On a sunny day, Place des Cardeurs has the ambiance of an Italian piazza – it is a great place to stop for lunch at one of several restaurants. During the middle ages, this section of the city was the Jewish quarter, a scruffy, densely inhabited area. The current square was opened in 1963 after several unsanitary buildings were demolished. Today beautifully restored homes and buildings surround the square.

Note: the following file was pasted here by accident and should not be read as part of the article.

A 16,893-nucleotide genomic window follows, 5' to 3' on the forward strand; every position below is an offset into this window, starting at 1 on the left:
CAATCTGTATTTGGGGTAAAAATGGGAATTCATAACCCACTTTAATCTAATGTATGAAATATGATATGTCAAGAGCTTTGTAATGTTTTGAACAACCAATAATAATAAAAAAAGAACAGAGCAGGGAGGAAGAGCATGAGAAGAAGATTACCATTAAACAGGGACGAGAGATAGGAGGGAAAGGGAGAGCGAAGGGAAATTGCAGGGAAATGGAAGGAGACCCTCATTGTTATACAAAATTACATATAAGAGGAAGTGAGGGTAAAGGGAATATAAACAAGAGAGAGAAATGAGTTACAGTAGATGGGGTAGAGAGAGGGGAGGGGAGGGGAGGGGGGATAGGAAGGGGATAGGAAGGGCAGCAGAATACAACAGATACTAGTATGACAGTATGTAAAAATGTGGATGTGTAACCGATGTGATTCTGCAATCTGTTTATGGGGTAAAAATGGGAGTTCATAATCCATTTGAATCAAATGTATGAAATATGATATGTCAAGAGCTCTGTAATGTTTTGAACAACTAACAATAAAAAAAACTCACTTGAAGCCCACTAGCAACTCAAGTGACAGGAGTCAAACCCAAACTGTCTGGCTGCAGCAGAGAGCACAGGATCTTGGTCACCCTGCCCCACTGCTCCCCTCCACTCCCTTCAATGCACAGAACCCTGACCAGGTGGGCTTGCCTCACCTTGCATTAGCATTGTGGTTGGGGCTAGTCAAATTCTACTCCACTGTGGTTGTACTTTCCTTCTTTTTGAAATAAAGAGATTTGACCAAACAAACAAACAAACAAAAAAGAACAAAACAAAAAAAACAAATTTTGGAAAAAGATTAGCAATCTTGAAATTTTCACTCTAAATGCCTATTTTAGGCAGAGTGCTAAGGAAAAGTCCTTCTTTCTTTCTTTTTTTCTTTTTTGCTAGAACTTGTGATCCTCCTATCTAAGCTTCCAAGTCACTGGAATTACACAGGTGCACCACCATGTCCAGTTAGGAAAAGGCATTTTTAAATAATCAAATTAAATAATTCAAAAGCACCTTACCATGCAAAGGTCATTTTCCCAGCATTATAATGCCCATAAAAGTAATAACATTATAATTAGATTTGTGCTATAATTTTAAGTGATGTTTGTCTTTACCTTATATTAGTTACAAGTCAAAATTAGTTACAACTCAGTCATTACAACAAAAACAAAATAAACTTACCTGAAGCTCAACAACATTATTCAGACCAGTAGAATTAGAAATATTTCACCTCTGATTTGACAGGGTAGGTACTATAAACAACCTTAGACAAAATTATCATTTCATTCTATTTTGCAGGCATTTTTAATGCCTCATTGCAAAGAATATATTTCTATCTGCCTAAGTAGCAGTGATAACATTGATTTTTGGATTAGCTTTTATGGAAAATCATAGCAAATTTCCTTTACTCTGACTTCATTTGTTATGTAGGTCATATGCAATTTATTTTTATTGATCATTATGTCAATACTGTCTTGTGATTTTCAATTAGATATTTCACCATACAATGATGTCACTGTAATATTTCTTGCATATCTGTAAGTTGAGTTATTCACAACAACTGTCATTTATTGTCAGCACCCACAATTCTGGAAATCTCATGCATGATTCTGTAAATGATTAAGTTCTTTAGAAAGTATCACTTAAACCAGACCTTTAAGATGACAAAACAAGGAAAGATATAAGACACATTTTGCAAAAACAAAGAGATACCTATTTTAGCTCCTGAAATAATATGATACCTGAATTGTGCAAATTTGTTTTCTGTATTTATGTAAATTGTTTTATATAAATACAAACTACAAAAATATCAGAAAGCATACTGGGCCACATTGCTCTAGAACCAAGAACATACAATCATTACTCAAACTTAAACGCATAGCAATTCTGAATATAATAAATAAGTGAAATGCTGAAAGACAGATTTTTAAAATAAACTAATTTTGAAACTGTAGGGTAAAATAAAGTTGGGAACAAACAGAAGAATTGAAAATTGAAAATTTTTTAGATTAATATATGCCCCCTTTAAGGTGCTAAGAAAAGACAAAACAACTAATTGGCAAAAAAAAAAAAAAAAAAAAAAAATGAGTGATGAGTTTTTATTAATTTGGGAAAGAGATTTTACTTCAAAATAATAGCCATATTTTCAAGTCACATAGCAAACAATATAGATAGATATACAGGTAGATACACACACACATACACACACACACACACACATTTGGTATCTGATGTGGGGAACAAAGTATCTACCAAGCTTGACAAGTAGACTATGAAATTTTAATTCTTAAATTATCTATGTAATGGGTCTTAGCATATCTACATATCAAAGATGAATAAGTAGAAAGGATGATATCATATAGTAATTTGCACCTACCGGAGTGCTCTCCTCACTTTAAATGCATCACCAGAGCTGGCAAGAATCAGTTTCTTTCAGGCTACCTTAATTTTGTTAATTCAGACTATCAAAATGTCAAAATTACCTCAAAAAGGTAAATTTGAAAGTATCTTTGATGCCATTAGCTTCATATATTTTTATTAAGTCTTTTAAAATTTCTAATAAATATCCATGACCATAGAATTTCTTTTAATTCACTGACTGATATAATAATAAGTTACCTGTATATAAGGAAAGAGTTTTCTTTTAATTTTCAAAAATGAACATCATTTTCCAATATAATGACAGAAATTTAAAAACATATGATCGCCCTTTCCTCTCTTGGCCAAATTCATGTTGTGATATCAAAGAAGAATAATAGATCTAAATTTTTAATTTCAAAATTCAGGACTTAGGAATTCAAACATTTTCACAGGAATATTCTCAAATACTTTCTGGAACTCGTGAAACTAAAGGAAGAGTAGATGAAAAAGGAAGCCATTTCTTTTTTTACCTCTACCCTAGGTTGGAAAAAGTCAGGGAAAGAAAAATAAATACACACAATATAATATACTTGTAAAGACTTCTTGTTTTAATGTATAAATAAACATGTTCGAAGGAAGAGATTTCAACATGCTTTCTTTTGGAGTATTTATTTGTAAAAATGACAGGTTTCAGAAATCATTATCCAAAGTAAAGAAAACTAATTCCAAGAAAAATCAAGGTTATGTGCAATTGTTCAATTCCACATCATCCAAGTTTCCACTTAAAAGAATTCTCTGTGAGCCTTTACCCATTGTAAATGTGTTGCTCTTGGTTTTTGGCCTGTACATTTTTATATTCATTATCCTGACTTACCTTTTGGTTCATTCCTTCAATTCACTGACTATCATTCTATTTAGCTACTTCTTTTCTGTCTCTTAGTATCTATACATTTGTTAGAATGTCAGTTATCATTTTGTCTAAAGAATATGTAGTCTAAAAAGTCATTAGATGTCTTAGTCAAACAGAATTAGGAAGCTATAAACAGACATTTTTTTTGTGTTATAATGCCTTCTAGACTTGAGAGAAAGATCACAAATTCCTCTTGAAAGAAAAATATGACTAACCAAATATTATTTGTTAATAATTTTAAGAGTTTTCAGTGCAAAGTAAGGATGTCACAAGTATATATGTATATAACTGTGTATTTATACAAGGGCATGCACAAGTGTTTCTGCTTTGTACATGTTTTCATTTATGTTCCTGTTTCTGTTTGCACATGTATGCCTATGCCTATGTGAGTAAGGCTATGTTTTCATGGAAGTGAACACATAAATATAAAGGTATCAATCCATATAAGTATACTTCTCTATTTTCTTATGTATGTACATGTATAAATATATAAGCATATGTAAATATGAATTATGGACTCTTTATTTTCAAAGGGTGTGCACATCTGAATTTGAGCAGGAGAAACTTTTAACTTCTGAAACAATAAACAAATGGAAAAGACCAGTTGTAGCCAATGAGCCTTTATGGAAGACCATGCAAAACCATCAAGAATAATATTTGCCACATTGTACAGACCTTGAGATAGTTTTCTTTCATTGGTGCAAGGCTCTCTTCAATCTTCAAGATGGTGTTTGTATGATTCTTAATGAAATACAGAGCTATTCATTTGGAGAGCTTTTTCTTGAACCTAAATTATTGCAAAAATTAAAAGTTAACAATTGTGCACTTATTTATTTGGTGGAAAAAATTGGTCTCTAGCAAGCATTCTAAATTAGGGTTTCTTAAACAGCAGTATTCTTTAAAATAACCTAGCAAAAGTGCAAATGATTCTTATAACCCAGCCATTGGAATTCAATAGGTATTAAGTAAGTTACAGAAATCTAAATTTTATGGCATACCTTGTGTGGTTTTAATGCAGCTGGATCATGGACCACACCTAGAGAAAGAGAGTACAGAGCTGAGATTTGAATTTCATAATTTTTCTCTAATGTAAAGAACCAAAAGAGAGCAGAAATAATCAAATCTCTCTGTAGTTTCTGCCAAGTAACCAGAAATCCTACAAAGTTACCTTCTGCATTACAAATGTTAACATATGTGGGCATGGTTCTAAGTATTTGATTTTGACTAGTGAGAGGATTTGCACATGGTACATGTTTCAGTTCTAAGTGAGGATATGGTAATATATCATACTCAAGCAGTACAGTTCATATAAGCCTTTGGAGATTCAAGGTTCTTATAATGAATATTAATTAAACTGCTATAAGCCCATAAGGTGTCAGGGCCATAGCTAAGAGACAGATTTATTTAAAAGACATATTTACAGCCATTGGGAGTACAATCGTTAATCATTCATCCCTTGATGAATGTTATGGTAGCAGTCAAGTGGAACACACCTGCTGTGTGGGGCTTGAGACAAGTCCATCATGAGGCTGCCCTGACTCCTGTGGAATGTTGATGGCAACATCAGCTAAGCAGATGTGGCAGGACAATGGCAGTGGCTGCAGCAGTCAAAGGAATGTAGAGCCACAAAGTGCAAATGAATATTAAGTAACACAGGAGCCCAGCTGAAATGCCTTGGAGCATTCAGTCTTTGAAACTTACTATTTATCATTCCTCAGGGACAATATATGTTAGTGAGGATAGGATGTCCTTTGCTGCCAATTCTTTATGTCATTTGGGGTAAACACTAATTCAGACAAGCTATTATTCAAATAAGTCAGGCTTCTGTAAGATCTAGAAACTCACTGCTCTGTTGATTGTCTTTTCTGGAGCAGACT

The name of the plaza comes from carding, or cardage in French; the process of brushing wool fibers to prepare them for weaving into textiles. Historically, this is done with an over-sized natural burr called a chardon. Sheep raising has been a common livelihood in Provence since the days of the Romans. Not surprisingly many towns have a street called Rue des Cardeurs or a Place des Cardeurs.